Ms. Burke-Gonzalez said during the East Hampton Group for Good Government debate on Oct. 11 that she has "taken the lead" on East Hampton Airport for the last eight years. She and her colleagues on the board had sought to mitigate noise by passing local laws restricting the noisiest aircraft and imposing curfews in 2015. They were struck down in a 2016 federal appeals court ruling, after being in place for two summer seasons.
"Now we can solve this problem," she said, citing the board's months-long effort to gather facts and gauge public opinion as to the airport's future. "I would like to see a modified airport," she told the Village Preservation Society. The town board must "thread the needle, and figure out how to bring meaningful relief to Wainscott," where the airport is situated, "and surrounding areas." But, she said at the G.G.G.'s debate, "I cannot support restrictions that will divert traffic to Montauk," where residents are worried about that very scenario, should East Hampton Airport be closed or jets and helicopters prohibited there. She recommended a curfew at East Hampton Airport, such as is in place at Montauk's privately owned airport.
She is also proud of her record on the environment, and told the Village Preservation Society, "I was very excited to get the endorsement of the Sierra Club."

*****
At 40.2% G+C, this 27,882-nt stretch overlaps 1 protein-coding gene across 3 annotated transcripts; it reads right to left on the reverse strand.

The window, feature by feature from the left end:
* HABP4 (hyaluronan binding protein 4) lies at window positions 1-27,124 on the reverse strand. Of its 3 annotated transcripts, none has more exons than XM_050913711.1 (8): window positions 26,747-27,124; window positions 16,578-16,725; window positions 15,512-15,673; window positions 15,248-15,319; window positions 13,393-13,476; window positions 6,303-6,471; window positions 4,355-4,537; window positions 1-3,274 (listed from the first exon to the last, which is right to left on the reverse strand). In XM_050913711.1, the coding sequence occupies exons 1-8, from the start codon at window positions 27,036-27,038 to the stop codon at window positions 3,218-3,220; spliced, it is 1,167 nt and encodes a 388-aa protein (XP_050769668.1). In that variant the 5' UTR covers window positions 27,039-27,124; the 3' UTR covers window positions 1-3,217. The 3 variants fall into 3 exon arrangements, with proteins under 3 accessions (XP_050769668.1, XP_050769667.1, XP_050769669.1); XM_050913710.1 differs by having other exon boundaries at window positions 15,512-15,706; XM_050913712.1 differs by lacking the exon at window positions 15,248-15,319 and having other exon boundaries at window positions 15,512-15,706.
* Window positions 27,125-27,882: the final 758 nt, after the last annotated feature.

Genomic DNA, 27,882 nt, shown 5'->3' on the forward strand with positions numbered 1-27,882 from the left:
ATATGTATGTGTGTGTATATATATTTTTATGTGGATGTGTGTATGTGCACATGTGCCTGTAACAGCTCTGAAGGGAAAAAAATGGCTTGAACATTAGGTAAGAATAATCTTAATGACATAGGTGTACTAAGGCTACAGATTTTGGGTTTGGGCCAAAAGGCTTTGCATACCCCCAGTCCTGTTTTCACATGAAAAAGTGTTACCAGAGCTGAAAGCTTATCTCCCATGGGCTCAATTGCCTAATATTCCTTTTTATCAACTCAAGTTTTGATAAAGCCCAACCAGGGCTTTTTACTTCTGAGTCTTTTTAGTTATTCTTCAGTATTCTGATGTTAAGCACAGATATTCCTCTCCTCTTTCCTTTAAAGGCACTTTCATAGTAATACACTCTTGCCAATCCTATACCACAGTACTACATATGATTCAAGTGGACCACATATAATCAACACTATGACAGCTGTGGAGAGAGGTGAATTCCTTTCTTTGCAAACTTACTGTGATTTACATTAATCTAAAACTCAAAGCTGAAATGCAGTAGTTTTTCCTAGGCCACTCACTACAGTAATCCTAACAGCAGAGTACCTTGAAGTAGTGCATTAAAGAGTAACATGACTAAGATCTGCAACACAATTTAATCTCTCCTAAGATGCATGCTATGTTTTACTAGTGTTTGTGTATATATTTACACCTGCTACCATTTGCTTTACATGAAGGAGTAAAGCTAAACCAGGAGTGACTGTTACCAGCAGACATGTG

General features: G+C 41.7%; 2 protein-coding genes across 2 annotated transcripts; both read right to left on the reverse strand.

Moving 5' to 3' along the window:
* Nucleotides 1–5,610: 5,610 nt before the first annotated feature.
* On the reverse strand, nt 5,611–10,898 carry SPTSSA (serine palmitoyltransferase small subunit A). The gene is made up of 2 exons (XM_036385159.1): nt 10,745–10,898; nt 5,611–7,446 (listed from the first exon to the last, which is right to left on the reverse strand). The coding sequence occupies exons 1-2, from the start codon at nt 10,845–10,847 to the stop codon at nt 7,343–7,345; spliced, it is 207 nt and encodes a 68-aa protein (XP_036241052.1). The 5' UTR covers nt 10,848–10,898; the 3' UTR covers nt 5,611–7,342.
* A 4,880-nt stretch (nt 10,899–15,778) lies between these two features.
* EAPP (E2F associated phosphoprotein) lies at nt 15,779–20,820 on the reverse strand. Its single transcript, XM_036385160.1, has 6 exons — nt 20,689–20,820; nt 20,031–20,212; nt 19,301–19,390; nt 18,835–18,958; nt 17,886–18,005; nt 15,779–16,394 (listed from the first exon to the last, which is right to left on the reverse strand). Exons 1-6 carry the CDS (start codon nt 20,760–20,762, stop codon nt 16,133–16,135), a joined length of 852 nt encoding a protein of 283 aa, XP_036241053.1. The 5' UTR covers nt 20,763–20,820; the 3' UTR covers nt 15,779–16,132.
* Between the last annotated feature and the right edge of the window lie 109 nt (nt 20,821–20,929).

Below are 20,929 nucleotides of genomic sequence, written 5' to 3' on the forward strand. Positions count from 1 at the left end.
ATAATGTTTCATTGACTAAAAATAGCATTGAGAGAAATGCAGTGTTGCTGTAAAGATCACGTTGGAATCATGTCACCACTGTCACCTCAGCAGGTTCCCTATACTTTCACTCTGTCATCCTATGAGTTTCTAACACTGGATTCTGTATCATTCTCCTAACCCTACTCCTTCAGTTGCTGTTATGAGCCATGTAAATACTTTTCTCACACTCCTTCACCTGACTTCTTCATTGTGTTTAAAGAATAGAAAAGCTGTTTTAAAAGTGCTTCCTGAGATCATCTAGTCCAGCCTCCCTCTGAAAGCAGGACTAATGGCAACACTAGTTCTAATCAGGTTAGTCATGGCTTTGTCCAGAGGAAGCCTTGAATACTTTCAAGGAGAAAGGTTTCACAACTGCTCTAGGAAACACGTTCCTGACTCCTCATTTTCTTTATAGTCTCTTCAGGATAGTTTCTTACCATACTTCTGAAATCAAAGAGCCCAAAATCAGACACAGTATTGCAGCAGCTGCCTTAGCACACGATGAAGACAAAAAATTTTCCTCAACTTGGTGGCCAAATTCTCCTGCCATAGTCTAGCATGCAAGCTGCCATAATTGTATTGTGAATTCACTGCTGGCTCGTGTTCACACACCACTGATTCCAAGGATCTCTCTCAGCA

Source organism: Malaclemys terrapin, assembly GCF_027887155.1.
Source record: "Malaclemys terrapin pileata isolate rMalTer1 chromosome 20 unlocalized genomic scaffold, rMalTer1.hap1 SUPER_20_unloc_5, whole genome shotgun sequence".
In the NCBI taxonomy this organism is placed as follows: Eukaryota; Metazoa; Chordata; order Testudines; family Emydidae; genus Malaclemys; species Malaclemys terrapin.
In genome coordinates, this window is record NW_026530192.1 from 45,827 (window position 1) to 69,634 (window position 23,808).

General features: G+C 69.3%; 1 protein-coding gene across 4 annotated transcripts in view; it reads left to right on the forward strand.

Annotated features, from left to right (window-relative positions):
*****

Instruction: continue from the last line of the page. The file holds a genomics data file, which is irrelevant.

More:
Running for an East Hampton Town Board seat on the Republican and Conservative tickets, Joe Karpinski says he wants locals like him -- a hard-working family man, 38 years old, goal- oriented, a member of the Amagansett Fire Department -- to be able to stay local.
But his goal isn't just to reach members of his own generation. With a platform that includes making progress on the new senior citizens' center, turning on the cellphone tower at the Springs Fire Department, more effectively managing land use and coastal resources, and keeping the town airport open in a scaled-down form, Mr. Karpinski is banking on appealing to not just East Hampton Republicans but also voters not registered with a particular political party.
In an interview this week, he said his philosophy is that the government "is not the grantor of your rights, it's the protector of your rights," and that he was motivated to run by a sense of civics and patriotic duty.